September 20, 2021
Daily Market Commentary
- Canadian equities fell for a second week as materials shares dipped on commodity headwinds. The S&P/TSX Composite fell for the second day, dropping 0.5%, or 111.74 to 20,490.36 in Toronto. The index dropped to the lowest closing level since Aug. 23. Today, financials stocks led the market lower, as 8 of 11 sectors lost; 147 of 229 shares fell, while 75 rose. Royal Bank of Canada contributed the most to the index decline, decreasing 1.5%. NexGen Energy Ltd. had the largest drop, falling 9.3%.
- Canadian Prime Minister Justin Trudeau appears set to retain power in a close election Monday, but may fall short of regaining the parliamentary majority he’s been coveting. Trudeau’s Liberal Party is likely to win 155 of the 338 seats in the House of Commons, compared with 119 for the opposition Conservatives under Leader Erin O’Toole, according to projections based on national polling averages compiled by the Canadian Broadcasting Corp. The prime minister tried to shore up support Sunday with a blitz through key districts in Quebec, Ontario and British Columbia on the final day of the campaign. O’Toole made a handful of stops near his home district in the suburbs of Toronto.
- AusNet Services Ltd., which owns Australian power transmission and distribution assets, will enter takeover talks after Brookfield Asset Management Inc. made an approach valuing the company at about A$9.6 billion ($7 billion). Melbourne-based AusNet, which serves about 1.5 million customersin southeastern Victoria state, has contacted its two largest holders, Singapore Power International Pte and State Grid Corp. of China, the company said Monday in a statement. AusNet shares surged as much as 22% to A$2.42 in Sydney. Brookfield’s indicative offer of A$2.50 cash per share is a 17% premium to AusNet’s closing price Friday, according to the target. The parties will carry out due diligence and have agreed to negotiate on an exclusive basis for at least seven weeks.
- European stocks slid to the lowest level in two months as China’s real estate crackdown and worries ahead of this week’s Federal Reserve fueled risk-off sentiment. The Stoxx Europe 600 index fell 2%, the most in a month and to the lowest level since July 21. Germany’s DAX slumped 2.3% on the day the index’s expansion takes effect, with banks and automotive shares underperforming. While all sectors retreated on the European gauge, miners declined the most, sliding to the lowest level since February as iron ore’s rout deepened and base metals fell. Anglo American Plc, Rio Tinto Plc and Glencore Plc were among the worst performers.
- The global stock rout sparked by investor angst over China’s real-estate sector and Federal Reserve tapering deepened on Monday, with U.S. futures falling more than 1% and European equities hitting a two-month low. Contracts on the three major U.S. indexes signaled further declines when the market opens after the S&P 500 fell the most in a month, a test for the buy-the-dip mentality as the gauge jabs at its 50-day moving average. Treasuries gained along with the dollar before Wednesday’s Fed meeting, where policy makers are expected to start laying the groundwork for paring stimulus.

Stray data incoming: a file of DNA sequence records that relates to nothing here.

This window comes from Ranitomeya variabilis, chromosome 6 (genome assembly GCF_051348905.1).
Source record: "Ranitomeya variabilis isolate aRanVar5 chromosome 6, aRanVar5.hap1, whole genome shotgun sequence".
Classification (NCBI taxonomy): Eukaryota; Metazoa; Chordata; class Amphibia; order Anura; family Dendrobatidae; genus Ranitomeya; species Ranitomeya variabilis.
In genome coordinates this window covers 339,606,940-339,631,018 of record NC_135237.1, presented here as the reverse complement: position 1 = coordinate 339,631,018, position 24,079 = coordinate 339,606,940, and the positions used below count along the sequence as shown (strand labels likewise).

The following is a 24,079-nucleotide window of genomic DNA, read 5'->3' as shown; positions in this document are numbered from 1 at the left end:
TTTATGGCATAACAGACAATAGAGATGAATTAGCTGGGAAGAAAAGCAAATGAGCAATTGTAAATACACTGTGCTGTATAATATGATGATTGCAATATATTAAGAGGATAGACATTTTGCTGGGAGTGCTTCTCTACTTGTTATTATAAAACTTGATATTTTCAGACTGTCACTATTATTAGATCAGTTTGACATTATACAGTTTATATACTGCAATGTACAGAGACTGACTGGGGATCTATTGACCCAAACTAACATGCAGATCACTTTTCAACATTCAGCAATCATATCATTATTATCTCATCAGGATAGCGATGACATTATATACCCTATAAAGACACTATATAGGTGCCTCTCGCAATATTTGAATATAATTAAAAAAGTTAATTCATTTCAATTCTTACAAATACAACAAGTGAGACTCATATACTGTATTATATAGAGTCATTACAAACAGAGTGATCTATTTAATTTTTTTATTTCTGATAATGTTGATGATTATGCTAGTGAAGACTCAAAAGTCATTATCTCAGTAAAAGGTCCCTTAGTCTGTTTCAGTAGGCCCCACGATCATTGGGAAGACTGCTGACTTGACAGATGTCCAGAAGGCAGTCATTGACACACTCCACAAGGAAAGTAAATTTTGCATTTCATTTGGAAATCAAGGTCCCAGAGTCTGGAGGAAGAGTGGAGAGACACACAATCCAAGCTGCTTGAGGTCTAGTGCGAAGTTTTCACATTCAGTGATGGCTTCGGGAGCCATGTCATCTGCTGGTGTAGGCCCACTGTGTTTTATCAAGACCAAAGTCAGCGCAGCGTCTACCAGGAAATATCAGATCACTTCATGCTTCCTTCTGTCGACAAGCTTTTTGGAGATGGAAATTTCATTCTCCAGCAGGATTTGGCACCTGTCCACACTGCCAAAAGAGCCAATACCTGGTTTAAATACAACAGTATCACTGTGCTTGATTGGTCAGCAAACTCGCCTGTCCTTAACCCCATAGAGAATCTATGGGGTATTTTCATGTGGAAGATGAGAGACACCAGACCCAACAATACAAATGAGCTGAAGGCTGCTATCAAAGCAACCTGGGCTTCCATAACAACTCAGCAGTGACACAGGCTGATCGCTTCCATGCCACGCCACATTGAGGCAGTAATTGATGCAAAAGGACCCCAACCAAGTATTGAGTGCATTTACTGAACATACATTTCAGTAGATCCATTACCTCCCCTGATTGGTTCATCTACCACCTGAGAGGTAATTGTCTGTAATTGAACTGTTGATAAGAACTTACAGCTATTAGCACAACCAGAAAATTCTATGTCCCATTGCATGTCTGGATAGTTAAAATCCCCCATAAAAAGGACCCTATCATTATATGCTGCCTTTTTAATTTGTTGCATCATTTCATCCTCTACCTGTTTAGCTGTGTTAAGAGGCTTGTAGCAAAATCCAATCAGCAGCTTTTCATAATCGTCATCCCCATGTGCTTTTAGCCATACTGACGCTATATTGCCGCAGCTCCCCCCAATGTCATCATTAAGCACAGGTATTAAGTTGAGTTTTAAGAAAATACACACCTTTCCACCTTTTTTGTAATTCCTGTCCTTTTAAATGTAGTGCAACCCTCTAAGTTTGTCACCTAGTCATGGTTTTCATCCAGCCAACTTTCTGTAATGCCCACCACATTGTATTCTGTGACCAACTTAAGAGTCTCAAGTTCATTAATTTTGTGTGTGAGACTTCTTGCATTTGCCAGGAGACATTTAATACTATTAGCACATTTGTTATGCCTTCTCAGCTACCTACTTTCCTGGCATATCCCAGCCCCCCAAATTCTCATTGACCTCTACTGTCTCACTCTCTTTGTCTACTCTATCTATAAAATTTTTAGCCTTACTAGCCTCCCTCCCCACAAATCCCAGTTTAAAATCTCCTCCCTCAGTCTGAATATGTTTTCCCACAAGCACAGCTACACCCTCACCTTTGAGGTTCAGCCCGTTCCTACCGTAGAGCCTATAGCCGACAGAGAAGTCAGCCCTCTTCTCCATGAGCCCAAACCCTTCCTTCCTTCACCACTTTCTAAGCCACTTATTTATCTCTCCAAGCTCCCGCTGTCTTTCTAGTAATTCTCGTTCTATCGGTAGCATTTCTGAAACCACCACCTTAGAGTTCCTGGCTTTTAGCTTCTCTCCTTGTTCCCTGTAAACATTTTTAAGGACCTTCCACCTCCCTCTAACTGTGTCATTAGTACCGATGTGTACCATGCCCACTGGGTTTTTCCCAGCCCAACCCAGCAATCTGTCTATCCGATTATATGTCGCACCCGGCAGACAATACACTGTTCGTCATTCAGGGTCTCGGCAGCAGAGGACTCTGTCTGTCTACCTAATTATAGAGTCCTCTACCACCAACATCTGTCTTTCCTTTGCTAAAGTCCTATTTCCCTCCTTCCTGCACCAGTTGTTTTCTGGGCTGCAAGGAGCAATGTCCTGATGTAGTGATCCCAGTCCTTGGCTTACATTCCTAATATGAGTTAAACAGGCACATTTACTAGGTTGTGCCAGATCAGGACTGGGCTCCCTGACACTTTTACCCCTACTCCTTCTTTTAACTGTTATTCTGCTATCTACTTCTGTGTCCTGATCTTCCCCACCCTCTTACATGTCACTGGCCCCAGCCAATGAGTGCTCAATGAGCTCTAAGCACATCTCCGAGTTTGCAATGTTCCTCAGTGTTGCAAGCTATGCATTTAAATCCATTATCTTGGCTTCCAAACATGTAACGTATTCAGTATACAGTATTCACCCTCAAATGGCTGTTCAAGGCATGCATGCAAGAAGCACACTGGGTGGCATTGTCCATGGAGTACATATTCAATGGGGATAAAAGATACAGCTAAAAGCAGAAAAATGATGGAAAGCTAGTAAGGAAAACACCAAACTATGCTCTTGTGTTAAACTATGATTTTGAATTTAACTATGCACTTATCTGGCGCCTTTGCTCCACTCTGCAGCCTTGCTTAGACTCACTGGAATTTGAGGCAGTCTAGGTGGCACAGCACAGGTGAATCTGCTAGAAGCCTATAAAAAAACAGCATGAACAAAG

- Hong Kong shares tumbled amid the biggest selloff in property stocks in more than a year as traders tracked the risk of contagion from the debt crisis at developer China Evergrande Group, which is fueling new fears about China’s growth path. Aside from Evergrande and the prospect of reduced Fed stimulus, financial markets also face risks from uncertainty over the outlook for President Joe Biden’s $4 trillion economic agenda as well as the need to raise or suspend the U.S. debt ceiling. Investors were already fretting over a slowing global recovery from the pandemic and inflation stoked by commodity prices.
- Oil dropped as risky assets began the week on the back foot and the dollar gained ahead of a Federal Reserve meeting that’s expected to see stimulus scaled back. Futures in New York fell to trade below $71 a barrel amid a broader decline in stock markets. The dollar rose for a third day, making commodities priced in the currency less attractive to investors. Policy makers are poised to start laying the groundwork for reducing monthly asset purchases when the Fed meets for two days from Tuesday, while markets are also weighing the risk of spillover from China Evergrande Group’s woes.
- Gold edged higher as fears of spillover from China Evergrande Group’s woes rippled through markets, stoking demand for havens. Chinese stocks and U.S. futures slid Monday on concerns the debt crisis at the developer could spark financial contagion. The dollar gained while Treasury yields eased amid the anxious mood in markets, allowing non-interest bearing bullion to rise.
- World leaders gather at a scaled-back United Nations General Assembly in New York this week, with global vaccine distribution taking center stage. President Joe Biden will propose a new course for worldwide vaccine allocation amid anger in some countries that the U.S. is rolling out boosters while millions have yet to get a first jab. Meanwhile, fears about a possible spike in cases from the meeting are making New Yorkers less enthusiastic about hosting the gathering. Italy has started giving booster shots to its vulnerable citizens, while the Czech Republic is offering third doses of Covid-19 vaccines to people inoculated more than eight months ago. Singapore recorded more than 1,000 infections Saturday for the second straight day, marking a 17-month high and prompting concern about capacity constraints at intensive care facilities. China’s Fujian outbreak has disproportionately affected children, according to a vice premier. Japan could lift its state of emergency at the end of September.